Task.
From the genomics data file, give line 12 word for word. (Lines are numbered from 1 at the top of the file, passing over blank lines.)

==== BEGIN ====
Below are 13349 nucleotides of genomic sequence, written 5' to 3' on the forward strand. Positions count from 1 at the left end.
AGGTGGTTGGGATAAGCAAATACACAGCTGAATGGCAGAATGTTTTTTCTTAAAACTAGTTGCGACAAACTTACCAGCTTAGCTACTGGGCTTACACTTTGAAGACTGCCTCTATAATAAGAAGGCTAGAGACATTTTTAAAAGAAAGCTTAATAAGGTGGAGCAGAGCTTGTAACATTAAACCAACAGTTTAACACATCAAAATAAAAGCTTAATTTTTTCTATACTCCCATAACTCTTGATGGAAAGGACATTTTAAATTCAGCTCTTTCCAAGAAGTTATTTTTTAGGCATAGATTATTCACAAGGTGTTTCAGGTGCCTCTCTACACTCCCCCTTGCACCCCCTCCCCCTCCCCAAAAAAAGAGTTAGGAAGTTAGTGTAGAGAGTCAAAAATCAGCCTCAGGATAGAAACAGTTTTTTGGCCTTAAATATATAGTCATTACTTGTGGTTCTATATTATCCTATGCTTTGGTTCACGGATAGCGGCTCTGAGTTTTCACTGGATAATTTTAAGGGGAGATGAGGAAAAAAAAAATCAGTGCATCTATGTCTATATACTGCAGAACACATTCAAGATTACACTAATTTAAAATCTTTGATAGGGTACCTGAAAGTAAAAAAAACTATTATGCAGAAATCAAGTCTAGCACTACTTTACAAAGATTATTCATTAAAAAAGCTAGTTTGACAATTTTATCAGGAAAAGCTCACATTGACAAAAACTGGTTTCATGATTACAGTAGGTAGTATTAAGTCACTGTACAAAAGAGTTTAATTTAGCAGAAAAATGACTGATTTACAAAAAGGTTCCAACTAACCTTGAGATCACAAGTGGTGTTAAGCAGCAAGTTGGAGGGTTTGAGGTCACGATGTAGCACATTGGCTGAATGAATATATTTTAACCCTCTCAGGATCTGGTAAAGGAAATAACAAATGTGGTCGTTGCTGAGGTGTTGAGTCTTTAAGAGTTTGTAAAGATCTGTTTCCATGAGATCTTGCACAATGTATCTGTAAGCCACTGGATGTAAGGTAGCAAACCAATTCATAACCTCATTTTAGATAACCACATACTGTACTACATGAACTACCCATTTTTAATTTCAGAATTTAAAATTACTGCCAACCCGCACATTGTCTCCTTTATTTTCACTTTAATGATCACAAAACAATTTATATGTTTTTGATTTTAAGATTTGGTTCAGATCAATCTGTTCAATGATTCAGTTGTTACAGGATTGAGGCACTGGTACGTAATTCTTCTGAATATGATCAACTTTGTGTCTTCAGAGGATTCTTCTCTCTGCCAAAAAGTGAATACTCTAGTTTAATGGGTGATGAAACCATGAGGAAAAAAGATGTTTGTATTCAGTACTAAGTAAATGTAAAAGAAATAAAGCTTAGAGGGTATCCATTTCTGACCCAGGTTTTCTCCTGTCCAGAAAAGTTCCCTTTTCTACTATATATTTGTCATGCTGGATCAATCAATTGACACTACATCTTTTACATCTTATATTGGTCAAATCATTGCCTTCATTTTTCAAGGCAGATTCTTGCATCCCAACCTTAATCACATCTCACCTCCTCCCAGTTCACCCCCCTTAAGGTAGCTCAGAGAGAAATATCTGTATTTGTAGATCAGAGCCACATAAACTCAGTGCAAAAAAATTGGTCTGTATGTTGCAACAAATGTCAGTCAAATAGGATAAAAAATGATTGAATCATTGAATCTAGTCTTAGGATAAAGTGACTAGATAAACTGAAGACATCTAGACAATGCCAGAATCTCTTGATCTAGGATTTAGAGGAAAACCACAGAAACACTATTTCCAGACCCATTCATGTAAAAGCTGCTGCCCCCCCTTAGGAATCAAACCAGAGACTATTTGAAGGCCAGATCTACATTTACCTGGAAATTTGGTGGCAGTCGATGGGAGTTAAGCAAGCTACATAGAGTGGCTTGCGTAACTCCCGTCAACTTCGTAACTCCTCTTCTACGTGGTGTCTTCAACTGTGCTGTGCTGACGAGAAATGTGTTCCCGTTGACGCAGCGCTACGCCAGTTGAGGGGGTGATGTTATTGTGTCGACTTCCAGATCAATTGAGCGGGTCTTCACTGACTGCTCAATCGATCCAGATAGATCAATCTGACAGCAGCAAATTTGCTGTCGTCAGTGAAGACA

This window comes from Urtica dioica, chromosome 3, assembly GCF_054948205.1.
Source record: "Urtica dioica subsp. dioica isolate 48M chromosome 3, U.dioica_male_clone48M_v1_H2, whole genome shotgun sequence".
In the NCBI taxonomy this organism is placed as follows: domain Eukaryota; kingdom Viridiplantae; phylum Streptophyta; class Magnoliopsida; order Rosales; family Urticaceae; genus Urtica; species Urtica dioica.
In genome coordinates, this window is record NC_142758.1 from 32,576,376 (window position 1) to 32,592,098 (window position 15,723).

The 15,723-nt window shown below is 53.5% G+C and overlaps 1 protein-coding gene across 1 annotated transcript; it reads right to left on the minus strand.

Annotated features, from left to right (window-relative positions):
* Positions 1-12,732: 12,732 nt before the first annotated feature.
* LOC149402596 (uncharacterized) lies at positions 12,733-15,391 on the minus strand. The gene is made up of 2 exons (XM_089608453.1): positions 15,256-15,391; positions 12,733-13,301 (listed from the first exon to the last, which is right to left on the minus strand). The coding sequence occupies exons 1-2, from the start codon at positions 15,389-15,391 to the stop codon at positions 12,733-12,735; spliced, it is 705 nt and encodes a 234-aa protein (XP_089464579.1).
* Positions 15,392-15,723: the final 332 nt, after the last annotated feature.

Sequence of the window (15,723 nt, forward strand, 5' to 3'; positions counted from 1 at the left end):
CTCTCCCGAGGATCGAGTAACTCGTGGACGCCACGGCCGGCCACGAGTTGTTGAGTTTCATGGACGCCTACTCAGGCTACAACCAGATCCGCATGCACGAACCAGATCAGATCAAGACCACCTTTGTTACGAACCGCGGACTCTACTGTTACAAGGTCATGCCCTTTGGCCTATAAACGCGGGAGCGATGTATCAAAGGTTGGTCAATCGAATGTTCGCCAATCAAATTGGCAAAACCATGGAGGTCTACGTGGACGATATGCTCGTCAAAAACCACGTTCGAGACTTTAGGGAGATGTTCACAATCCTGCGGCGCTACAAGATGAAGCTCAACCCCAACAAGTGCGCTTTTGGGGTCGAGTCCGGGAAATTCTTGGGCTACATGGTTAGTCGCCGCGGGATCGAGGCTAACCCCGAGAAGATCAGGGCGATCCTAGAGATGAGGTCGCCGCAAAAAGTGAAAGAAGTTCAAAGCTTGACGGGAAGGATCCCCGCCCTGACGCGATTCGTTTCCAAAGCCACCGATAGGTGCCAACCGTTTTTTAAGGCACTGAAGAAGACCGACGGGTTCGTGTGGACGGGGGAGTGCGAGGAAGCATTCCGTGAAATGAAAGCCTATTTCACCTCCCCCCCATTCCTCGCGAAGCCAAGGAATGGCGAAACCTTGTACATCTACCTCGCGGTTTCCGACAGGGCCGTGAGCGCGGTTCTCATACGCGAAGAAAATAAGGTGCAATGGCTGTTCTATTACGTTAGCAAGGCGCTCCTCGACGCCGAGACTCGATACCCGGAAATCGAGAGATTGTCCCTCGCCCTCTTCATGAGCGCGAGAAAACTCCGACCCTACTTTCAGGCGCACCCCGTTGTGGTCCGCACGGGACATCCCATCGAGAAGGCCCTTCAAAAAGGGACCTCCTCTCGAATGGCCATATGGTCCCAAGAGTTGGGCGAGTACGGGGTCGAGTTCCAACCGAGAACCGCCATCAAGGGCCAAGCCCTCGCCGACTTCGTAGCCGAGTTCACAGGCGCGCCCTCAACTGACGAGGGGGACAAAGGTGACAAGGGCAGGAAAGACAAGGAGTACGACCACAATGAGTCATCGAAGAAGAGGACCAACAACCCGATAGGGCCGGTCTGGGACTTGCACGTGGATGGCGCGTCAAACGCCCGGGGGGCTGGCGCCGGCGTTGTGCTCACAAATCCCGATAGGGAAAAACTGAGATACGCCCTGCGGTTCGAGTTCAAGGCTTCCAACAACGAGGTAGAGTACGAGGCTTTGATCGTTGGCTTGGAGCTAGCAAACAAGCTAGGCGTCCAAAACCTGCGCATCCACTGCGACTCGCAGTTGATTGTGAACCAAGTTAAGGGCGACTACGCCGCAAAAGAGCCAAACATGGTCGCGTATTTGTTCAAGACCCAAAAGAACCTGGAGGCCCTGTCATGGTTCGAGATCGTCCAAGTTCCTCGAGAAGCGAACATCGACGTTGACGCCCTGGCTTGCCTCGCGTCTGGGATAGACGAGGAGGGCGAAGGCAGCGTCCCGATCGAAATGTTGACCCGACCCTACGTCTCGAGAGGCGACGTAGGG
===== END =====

Sequence of the window (15,723 nt, forward strand, 5' to 3'; positions counted from 1 at the left end):